Anahí Berneri’s A Year Without Love won the Teddy Award for best queer fiction feature at last year’s Berlin Film Festival. The young Argentine’s debut feature is set in 1996 and shares the low budget but keenly felt intensity characteristic of the New Queer Cinema movement of the early ’90s. But her use of gritty Super-16 cinematography gives the film the grainy and muted look of many a Fassbinder film from the ’70s and, like the German master’s work, it brings a certain rigour to the proceedings.
Screening Fri, Apr 28 at Cinematheque as part of the spotlight New Argentine Cinema (A Sequel), A Year Without Love is an unflinching character study of a young HIV-positive Buenos Aires intellectual (a svelte and sympathetic Juan Minujín) and his hunt for love, lust and a publishing contract while besieged by loneliness, waning CD4 counts and a hacking cough. Inhabiting a drab apartment with his aunt and supported by an imposing, emotionallydistant father, Pablo Pérez’s life is entirely governed by routine: visits to the hospital, tests and pills, leather-jacketed jaunts to porn theatres, dance and sex clubs, reluctant shifts as a French tutor and stints typing personal ads and composing the diary that the film is based on (the real Pérez is coscreenwriter).
In this elliptical yet contemplative and humane film, the passing of time is marked by the seasonally themed cover boys on porn magazines. Shot with an incisive handheld camera, Berneri excels at capturing gestures in extreme close-up, lavishing voyeuristic attention on Pablo’s computer monitor, his medical records, injections and drugs — initially reluctant to take AZT, he eventually describes its aesthetic beauties in fetishistic detail, provocatively dubbing it the “work of art of the ’90s” — as well as his acts of submission as he begins exploring his fascination with leather. (In just one of many suggestive juxtapositions, Berneri cuts from Pablo’s first whipping to a photograph of him as a child as he recounts his passion for kink being sparked by the tight outfits of wrestlers and superheroes.)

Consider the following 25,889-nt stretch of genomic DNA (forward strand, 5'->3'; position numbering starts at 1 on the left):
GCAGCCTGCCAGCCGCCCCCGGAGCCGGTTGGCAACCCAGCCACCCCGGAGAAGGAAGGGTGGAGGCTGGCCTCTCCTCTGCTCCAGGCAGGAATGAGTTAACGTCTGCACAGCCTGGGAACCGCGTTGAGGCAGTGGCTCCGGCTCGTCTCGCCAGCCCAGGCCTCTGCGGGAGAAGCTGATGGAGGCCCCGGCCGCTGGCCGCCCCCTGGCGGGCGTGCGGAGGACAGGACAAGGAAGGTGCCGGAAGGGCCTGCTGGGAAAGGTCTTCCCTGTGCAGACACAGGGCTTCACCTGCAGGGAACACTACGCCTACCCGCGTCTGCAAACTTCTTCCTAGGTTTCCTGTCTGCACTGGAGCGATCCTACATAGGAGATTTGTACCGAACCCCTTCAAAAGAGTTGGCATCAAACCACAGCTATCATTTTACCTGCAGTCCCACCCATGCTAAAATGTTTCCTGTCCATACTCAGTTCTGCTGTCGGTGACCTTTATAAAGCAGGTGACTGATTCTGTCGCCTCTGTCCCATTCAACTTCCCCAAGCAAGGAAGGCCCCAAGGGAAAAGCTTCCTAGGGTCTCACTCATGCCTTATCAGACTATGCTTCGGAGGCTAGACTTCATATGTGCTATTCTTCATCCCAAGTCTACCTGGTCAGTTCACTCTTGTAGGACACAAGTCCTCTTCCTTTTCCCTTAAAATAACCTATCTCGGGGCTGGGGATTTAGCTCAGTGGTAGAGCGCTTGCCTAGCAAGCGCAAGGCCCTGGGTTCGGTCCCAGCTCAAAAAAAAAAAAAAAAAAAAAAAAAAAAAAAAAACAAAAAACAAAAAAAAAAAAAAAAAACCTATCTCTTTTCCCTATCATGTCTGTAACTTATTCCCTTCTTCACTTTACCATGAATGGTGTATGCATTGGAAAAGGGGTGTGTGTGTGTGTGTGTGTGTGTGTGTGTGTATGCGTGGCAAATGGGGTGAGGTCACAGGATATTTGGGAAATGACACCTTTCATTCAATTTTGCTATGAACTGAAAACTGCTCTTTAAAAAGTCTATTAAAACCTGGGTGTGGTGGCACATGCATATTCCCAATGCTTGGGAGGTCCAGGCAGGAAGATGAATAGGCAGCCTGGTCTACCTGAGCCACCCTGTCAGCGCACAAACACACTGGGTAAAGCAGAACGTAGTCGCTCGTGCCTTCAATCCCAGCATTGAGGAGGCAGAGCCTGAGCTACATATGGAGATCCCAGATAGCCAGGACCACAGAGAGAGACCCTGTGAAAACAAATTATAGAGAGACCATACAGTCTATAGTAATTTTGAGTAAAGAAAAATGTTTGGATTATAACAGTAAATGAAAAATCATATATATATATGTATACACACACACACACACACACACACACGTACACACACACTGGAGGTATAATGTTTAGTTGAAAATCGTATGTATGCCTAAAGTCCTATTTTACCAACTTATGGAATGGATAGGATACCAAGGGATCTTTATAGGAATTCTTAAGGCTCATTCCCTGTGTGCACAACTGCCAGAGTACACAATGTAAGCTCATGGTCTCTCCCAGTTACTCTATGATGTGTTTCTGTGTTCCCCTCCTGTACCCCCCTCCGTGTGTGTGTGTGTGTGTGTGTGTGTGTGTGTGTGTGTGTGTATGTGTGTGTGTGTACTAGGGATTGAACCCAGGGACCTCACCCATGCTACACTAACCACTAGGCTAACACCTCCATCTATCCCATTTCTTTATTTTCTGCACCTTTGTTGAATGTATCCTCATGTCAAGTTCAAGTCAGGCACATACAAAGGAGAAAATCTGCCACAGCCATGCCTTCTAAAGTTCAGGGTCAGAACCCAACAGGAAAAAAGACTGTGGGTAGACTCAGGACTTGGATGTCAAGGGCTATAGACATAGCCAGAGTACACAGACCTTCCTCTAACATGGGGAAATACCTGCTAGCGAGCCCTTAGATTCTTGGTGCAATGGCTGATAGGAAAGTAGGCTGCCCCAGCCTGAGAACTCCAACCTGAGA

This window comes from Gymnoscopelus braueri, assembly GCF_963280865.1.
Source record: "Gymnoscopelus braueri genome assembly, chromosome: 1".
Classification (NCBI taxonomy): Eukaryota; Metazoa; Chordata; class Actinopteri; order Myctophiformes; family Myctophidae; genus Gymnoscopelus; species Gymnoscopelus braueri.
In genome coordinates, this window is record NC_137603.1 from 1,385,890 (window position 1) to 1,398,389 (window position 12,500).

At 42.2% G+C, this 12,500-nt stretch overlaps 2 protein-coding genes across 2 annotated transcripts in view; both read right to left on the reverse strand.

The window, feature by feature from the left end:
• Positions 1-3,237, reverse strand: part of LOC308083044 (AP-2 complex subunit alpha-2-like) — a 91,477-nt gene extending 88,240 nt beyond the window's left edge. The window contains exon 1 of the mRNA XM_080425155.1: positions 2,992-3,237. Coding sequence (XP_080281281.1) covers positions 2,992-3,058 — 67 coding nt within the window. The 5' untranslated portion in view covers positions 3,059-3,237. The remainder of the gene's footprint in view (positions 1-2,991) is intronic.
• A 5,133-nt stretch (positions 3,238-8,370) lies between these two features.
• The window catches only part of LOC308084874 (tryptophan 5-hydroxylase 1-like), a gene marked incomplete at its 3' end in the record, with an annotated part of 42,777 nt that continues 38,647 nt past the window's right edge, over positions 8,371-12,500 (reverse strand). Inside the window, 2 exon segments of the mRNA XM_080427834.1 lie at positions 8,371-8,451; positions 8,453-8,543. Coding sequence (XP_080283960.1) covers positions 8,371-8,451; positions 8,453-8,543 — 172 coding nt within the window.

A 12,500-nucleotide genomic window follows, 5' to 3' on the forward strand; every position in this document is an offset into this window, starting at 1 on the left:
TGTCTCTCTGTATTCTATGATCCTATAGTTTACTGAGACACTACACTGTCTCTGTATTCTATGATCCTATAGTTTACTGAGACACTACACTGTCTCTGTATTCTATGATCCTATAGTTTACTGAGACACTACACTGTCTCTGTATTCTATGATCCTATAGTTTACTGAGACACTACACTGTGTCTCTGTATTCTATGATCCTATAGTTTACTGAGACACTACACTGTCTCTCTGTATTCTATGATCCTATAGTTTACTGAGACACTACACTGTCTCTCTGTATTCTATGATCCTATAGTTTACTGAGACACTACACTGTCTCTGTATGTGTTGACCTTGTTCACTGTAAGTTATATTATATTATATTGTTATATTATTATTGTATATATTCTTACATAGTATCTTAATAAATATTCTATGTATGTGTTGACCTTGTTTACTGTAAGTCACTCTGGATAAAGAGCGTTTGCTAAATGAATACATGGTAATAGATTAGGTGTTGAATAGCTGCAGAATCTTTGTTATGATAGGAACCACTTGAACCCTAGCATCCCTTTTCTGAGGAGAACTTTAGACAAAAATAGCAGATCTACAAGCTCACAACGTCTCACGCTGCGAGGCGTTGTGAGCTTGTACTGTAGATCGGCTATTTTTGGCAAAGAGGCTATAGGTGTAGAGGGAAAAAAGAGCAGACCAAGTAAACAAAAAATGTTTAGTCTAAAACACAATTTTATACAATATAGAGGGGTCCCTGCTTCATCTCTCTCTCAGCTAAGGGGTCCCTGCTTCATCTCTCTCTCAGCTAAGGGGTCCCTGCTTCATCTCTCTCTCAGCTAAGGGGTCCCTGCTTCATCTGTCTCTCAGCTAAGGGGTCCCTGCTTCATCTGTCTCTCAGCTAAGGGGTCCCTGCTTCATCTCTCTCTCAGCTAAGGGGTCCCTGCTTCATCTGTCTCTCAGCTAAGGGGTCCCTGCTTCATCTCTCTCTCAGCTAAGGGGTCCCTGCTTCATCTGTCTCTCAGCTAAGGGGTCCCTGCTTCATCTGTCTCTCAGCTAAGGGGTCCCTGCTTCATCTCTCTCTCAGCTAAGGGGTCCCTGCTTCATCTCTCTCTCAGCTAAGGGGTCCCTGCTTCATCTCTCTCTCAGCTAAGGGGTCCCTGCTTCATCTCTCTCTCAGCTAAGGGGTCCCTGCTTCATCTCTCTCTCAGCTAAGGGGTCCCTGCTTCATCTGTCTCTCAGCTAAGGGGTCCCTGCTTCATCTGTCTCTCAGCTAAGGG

Pablo’s embracing of HIV treatment is mirrored by his infiltration of the SM subculture (where he falls for a top named Martín), his scenes of slavery represented in surprisingly candid — if shadowy — detail. Gaunt, dark and alluring, Pablo’s face is in close-up through much of the film and a scene of him in a cot under the harsh hospital lights, his brow deeply furrowed with trepidation as he is fed into a CAT scan, shows Berneri’s insight and empathy for her protagonist. Nothing is romanticized here, a point driven home by her tendency to cut from rapturous sex to banal details like dirty dishes (most comically, she bridges from Pablo fucking a trick to a shot of freshly sharpened pencils).
While the diary format sometimes bogs the film down by literally spelling everything out for you, A Year Without Love has enough thoughtful and even glorious moments to be well worth a peek.